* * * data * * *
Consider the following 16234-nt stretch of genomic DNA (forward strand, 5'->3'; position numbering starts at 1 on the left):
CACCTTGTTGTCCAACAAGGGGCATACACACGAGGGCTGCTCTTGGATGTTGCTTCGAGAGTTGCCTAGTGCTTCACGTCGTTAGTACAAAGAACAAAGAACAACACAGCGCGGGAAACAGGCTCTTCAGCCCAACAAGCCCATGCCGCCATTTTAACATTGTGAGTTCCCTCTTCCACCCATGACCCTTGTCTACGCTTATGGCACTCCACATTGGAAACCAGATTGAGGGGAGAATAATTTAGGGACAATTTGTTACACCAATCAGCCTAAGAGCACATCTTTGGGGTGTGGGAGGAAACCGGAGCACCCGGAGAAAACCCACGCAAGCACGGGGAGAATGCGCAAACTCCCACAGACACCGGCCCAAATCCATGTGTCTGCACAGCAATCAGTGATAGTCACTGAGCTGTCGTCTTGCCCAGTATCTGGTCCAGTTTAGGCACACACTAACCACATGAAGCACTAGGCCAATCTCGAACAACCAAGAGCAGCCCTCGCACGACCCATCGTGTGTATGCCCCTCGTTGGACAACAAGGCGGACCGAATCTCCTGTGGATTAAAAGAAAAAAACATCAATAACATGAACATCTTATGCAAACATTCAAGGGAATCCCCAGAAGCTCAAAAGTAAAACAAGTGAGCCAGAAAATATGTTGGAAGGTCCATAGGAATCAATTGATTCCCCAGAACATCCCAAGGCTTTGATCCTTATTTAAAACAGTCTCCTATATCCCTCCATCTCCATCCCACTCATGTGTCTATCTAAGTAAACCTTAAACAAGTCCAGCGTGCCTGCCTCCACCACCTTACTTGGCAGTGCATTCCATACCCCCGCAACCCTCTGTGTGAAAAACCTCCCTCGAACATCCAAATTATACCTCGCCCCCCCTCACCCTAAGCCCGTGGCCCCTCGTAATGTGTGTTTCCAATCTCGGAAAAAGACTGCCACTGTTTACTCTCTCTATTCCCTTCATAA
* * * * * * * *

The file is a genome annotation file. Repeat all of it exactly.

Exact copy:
Consider the following 16234-nt stretch of genomic DNA (forward strand, 5'->3'; position numbering starts at 1 on the left):
CACCTTGTTGTCCAACAAGGGGCATACACACGAGGGCTGCTCTTGGATGTTGCTTCGAGAGTTGCCTAGTGCTTCACGTCGTTAGTACAAAGAACAAAGAACAACACAGCGCGGGAAACAGGCTCTTCAGCCCAACAAGCCCATGCCGCCATTTTAACATTGTGAGTTCCCTCTTCCACCCATGACCCTTGTCTACGCTTATGGCACTCCACATTGGAAACCAGATTGAGGGGAGAATAATTTAGGGACAATTTGTTACACCAATCAGCCTAAGAGCACATCTTTGGGGTGTGGGAGGAAACCGGAGCACCCGGAGAAAACCCACGCAAGCACGGGGAGAATGCGCAAACTCCCACAGACACCGGCCCAAATCCATGTGTCTGCACAGCAATCAGTGATAGTCACTGAGCTGTCGTCTTGCCCAGTATCTGGTCCAGTTTAGGCACACACTAACCACATGAAGCACTAGGCCAATCTCGAACAACCAAGAGCAGCCCTCGCACGACCCATCGTGTGTATGCCCCTCGTTGGACAACAAGGCGGACCGAATCTCCTGTGGATTAAAAGAAAAAAACATCAATAACATGAACATCTTATGCAAACATTCAAGGGAATCCCCAGAAGCTCAAAAGTAAAACAAGTGAGCCAGAAAATATGTTGGAAGGTCCATAGGAATCAATTGATTCCCCAGAACATCCCAAGGCTTTGATCCTTATTTAAAACAGTCTCCTATATCCCTCCATCTCCATCCCACTCATGTGTCTATCTAAGTAAACCTTAAACAAGTCCAGCGTGCCTGCCTCCACCACCTTACTTGGCAGTGCATTCCATACCCCCGCAACCCTCTGTGTGAAAAACCTCCCTCGAACATCCAAATTATACCTCGCCCCCCCTCACCCTAAGCCCGTGGCCCCTCGTAATGTGTGTTTCCAATCTCGGAAAAAGACTGCCACTGTTTACTCTCTCTATTCCCTTCATAA